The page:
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Alzheimer’s disease is ranked as the sixth leading cause of death in the U.S., affecting more than 5 million people, according to the Alzheimer’s Association. In Florida, more than 19 percent of the population is 65 and older ─ the highest percentage in the nation—according to a Pew Research Center analysis of the U.S. Census Bureau’s 2014 population estimates.
Recently, the Florida Department of Health recognized researchers at Mayo Clinic’s Florida campus for their commitment to find ways to prevent and hopefully cure the progressive neurological disease that notoriously strikes this demographic.
Grants totaling $842,000 were awarded to Mark Ebbert, Ph.D., Chia-Chen Liu, Ph.D., John Lucas, Ph.D., Heather Melrose, Ph.D., Melissa Murray, Ph.D., through the Ed and Ethel Moore Alzheimer’s Disease Research Program.
Passed by the Florida Legislature and signed into law by Gov. Rick Scott in 2014, the state program supports research for better prevention, diagnosis, treatments and cures for Alzheimer’s disease.
The research on Mayo Clinic’s Florida campus will focus on:
The awards followed a peer-reviewed and competitive grant application process during which the Alzheimer’s Disease Research Grant Advisory Board evaluated applications and selected more than 30 studies statewide.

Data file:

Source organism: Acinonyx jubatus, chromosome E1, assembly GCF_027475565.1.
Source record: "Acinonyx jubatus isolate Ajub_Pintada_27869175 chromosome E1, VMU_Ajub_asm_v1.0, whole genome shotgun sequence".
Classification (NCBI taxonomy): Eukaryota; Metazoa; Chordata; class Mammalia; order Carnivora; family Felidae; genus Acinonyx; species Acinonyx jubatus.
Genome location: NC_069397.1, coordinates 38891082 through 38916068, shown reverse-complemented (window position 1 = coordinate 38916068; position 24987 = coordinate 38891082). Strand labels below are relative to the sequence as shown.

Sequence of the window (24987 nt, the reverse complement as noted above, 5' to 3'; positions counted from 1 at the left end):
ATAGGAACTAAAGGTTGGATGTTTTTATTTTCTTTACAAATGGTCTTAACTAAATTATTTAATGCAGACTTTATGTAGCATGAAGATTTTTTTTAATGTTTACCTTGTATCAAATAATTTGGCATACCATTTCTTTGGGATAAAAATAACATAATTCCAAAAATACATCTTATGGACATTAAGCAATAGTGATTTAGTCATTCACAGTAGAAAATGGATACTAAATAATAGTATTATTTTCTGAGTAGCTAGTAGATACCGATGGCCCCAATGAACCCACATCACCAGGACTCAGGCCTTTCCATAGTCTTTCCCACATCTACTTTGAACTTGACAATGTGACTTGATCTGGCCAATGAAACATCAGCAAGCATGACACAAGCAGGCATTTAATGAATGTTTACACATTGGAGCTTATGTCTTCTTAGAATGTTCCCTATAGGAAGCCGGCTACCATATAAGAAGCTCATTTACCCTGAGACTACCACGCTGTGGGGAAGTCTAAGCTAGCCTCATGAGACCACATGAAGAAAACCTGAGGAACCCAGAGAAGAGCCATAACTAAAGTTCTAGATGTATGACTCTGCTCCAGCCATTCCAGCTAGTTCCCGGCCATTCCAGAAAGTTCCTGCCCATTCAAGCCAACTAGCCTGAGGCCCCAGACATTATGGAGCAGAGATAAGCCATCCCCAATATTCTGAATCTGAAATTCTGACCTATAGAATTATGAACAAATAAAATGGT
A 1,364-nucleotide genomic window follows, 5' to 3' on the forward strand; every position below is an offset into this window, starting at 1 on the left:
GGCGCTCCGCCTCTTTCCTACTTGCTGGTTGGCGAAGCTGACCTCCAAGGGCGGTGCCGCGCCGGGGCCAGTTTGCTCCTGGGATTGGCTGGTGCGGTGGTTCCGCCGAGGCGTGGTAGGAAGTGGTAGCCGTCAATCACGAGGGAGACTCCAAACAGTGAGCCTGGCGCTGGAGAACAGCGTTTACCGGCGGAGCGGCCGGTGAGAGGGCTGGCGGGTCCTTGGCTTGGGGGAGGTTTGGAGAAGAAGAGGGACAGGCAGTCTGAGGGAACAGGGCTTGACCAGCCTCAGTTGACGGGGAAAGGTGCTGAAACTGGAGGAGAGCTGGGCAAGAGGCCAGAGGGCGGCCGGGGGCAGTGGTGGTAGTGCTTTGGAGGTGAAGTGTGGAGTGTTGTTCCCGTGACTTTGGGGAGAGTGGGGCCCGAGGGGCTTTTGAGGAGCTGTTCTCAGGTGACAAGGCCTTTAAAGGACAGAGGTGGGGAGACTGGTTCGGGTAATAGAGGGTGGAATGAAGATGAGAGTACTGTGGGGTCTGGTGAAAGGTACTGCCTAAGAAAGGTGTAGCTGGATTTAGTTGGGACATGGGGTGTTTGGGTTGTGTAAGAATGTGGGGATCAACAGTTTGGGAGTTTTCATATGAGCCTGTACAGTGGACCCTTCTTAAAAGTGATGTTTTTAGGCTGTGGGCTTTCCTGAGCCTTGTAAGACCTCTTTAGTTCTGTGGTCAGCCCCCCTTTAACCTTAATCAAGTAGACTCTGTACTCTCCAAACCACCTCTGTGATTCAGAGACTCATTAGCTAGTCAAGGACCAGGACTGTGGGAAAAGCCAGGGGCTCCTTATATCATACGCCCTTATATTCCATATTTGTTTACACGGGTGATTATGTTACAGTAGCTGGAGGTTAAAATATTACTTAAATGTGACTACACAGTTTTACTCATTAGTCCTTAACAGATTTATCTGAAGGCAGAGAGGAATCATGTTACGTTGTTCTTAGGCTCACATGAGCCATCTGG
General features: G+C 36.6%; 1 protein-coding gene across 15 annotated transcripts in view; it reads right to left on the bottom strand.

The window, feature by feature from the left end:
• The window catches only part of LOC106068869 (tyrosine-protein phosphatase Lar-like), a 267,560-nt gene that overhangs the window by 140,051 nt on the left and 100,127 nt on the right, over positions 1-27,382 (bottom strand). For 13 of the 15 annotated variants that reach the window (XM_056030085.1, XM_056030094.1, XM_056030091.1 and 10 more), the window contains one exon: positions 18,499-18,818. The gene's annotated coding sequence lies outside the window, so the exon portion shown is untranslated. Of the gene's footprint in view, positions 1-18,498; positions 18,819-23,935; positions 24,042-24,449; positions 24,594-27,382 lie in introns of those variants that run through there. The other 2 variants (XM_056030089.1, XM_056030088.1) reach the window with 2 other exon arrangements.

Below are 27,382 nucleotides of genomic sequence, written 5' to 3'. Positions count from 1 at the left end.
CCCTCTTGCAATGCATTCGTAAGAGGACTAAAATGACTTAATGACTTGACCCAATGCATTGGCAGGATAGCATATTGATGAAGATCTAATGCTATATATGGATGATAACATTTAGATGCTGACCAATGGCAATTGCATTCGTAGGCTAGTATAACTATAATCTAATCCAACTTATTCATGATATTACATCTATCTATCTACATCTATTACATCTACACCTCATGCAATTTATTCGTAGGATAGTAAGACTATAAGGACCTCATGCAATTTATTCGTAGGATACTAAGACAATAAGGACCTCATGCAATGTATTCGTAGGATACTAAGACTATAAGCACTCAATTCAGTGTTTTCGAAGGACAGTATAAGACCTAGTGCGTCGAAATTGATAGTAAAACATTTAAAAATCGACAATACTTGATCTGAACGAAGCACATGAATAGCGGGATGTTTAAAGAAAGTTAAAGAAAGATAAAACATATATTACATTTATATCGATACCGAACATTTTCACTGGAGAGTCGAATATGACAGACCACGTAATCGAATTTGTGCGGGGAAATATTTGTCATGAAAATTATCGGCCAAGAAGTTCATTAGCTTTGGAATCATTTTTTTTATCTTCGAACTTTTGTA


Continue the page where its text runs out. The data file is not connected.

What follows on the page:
The research grants will allow Mayo Clinic researchers to continue their commitment to transforming the practice of medicine through team science. Bridging basic science discoveries into clinical trials and advancing innovation to patient care faster is the ultimate goal—and the focus of the Mayo Model of Research.
Mayo Clinic’s Florida campus is positioned with world-renowned experts; resources, such as a 5,000-specimen brain bank for studying neurodegenerative disorders; and collaborations with clinical colleagues. These resources make Mayo’s Department of Neuroscience a world leader in its field.
In addition, Mayo Clinic is one of two medical institutions in Florida and one of three in the Southeast that are funded by the National Institute on Aging as Alzheimer’s Disease Centers.
Read more in Discovery’s Edge.